This originally appeared on VICE US.
I could spend hours rattling off reasons Ivanka Trump is no friend to women. For starters, she's working to further the agenda of her father, a renowned sexist who's bragged about grabbing women "by the pussy" and described abortion as "rip[ping] the baby out of the womb." Her own signature policy proposal is a family leave plan that was derided as being ineffectual and likely to be ignored by the rest of the Republican Party.
But Ivanka Trump's feminism, or lack thereof, has nothing to do with the way she dresses or looks—a point that apparently still needs to be made.
In a Sunday interview with Thomas Roberts on MSNBC Live, MSNBC contributor and Nation correspondent Joan Walsh attacked Trump's choice of attire for the G20 summit, where the first daughter made headlines for sitting in for her father during a meeting. Much of what Walsh said about Trump not being a feminist was standard stuff, but then she starting talking about the "big bows on her sleeves."
"I don't mean to sound sexist," Walsh prefaced, expressing a fleeting glimpse of self-awareness. "It can be dangerous to comment on what women wear, but the fact that she sat in for her father in a dress that was so incredibly ornamental was such a contradiction in terms."
When Roberts, anticipating the backlash Walsh's comments would inevitably receive, asked the pundit, "Do you think you're opening yourself up about the bows? Are you ready?" she doubled down.
"Are you looking at Twitter yet?" Walsh asked. "It's a pink dress with big bows on the elbows... That's not a dress that's made for work. That's not a dress that's made to go out in the world and make a difference. That is a dress that is designed to show off your girlie-ness, and, you know, God bless her, show it off, but don't then tell us that you're crusading for an equal place for women at the table because you're not."
When the host asked if Walsh believed you can't be girlie and a feminist at the same time, she explained, "You can... We all have our girlie days, but I think showing up, taking your father's seat in a pink dress with big bows on the sleeves is really an interesting message."
Obviously, it's sexist to use a woman's appearance or outfit choice to disparage her. But Walsh took it to the next level when she singled out Trump's outfit's overt femininity as a problem. The suggestion that "girlie-ness" is inherently disempowering furthers the bullshit notion that in order for a woman to succeed professionally, she can't be too feminine.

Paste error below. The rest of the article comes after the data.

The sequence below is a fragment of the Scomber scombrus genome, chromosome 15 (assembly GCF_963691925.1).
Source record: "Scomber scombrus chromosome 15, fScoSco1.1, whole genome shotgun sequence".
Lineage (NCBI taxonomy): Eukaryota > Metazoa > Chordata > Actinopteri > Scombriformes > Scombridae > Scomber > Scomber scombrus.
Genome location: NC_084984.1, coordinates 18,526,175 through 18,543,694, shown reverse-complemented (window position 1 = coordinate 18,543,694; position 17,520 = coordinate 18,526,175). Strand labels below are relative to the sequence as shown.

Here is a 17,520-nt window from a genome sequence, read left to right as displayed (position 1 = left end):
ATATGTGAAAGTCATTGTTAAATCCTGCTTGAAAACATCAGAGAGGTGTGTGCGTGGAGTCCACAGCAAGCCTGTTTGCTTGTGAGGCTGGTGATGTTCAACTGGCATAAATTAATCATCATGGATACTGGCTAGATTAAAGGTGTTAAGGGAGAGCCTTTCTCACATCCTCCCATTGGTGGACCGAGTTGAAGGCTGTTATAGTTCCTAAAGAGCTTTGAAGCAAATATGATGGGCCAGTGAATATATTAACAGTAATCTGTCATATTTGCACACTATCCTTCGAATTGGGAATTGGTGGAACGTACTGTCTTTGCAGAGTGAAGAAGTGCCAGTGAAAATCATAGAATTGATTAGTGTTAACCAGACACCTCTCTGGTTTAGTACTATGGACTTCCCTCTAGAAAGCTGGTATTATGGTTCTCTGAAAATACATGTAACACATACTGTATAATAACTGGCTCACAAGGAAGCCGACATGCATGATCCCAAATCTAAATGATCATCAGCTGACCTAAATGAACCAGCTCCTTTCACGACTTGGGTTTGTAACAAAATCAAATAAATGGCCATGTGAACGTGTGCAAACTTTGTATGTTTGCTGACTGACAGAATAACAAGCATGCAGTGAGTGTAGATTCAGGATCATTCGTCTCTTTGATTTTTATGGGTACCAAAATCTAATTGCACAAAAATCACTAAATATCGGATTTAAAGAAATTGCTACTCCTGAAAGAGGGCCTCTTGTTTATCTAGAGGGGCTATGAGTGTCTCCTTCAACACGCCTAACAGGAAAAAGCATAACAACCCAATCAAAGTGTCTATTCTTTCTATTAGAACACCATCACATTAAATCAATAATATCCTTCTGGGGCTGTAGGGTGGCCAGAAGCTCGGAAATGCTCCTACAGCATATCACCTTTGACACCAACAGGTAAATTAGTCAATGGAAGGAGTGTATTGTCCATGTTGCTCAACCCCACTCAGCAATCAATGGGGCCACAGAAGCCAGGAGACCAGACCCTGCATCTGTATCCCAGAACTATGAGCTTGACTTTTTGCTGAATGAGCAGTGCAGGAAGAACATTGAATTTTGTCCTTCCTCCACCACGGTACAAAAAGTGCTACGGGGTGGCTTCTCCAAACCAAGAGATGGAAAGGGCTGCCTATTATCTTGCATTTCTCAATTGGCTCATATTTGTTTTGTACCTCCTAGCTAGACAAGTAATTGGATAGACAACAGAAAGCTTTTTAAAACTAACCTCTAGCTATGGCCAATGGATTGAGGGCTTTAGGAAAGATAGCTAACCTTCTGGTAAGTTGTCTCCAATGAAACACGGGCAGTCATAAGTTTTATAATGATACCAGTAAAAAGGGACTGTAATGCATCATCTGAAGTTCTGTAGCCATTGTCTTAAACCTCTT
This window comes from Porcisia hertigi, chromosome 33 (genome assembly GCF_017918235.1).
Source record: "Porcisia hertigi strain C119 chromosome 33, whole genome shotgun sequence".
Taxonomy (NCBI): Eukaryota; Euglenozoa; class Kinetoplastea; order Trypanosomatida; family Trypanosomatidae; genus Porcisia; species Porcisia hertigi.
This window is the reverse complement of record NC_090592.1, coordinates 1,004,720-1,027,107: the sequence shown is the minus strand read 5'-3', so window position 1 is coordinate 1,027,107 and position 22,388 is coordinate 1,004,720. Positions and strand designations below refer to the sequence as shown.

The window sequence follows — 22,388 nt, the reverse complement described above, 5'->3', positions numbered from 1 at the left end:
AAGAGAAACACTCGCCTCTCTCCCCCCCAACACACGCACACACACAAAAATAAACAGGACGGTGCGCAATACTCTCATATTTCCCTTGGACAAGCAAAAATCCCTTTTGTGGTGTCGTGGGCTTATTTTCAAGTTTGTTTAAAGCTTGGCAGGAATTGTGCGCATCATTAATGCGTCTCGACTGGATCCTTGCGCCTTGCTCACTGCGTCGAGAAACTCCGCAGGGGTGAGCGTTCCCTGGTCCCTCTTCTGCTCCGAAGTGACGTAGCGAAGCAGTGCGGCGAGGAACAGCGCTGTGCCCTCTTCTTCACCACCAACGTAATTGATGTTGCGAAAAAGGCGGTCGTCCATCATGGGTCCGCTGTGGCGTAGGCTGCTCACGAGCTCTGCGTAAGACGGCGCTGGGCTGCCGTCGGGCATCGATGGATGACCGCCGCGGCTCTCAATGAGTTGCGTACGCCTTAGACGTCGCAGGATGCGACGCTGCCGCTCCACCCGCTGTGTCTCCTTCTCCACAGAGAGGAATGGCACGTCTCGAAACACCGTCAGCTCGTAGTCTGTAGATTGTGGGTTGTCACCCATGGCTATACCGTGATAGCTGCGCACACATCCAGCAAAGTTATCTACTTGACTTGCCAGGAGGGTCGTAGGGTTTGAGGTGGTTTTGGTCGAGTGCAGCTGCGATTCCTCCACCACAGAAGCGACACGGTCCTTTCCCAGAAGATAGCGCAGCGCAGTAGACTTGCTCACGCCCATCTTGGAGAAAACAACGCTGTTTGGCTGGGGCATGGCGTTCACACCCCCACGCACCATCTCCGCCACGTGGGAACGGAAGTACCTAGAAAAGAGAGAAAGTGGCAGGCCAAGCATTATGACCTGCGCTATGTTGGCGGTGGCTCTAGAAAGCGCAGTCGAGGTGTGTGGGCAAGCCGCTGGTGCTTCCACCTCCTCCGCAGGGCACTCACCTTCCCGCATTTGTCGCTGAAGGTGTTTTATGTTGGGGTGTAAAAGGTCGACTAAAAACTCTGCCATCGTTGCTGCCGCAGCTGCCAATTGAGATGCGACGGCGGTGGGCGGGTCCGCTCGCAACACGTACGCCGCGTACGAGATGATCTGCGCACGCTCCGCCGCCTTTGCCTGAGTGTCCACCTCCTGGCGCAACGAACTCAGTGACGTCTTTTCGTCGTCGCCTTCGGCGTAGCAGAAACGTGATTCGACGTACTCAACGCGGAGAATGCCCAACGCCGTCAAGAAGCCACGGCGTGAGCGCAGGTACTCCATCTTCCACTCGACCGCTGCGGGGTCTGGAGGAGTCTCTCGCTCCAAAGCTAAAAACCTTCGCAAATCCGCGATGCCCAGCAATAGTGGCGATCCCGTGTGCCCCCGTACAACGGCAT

Walsh's comment is antiquated, likely born of out of a second-wave feminist ideology of the 1960s and 70s where a rejection of classic femininity and objectification—i.e. the infamous bra burnings, the anti-pornography movement, protesting of the Miss America pageant—was central to the movement.
But in 2017, what it means to be a feminist has shifted radically, and wearing push-up bras or participating in the Miss America pageant or wearing a pink dress during an important meeting does not preclude you from championing women's rights. (Ivanka's unwavering support of her father, on the other hand, does.)
How used clothing became illegal in Bolivia:
The question of what counts as an "appropriate" outfit for a woman is maddening but impossible to escape. Earlier this month, female reporters spoke out about being banned from the Speaker of the House's lobby for violating an antiquated dress code that prohibits sleeveless dresses. (Though as the conservative media has eagerly pointed out, in the Speaker's lobby, male reporters are required to wear a suit and tie.) In June, while on a phone call with Ireland's new leader, Donald Trump took a moment to compliment an Irish reporter Caitríona Perry's "nice smile." Recently an EU court ruled that employers can ban headscarves in the workplace, a policy not only born out of Islamophobia, but sexism as well.
All of these incidents reinforce the idea that when you're a woman, your appearance matters above all else—and further, how you dress and look are worthwhile topics for discussion. Appearances can define the way people perceive your work, an issue men rarely have to deal with. Hillary Clinton's pantsuits became part of her visual brand, but they may also have been a way to avoid criticisms of her outfits.
One of the things the third-wave feminist movement (which began in the 1990s) tried to achieve was pushing against the idea that the way women look reflects their moral character, and deconstructing the idea that certain personality traits or mannerisms were inherently masculine or feminine. The next iteration of the movement put forth the idea that a woman could be traditionally feminine or a raunchy slut and still be part of the movement.
What makes Walsh's comment all the more problematic is the fact that what women wear can be an excuse to dismiss them as unserious, or, more disturbingly, to justify sexual assault ("Was she asking for it?") as well as other gender-based violence and discrimination.
Walsh knows plenty about sexism. She's not shy about appropriately labeling critics as sexist who deride her as a "silly girl" or a witch—and that makes her comments about Trump seem especially hypocritical and disappointing. A better critique of the first daughter's attire, the New Republic's Sarah Jones points out, would be noting that "her clothing line uses sweatshop labor... China recently arrested three activists for trying to investigate conditions at the factories that make her company's clothes."
There's no shortage of valid ways to criticize Ivanka Trump. Having no previous political experience, she is woefully unequipped for the job she earned through nepotism. Who cares what color her dress is, or if it has bows?
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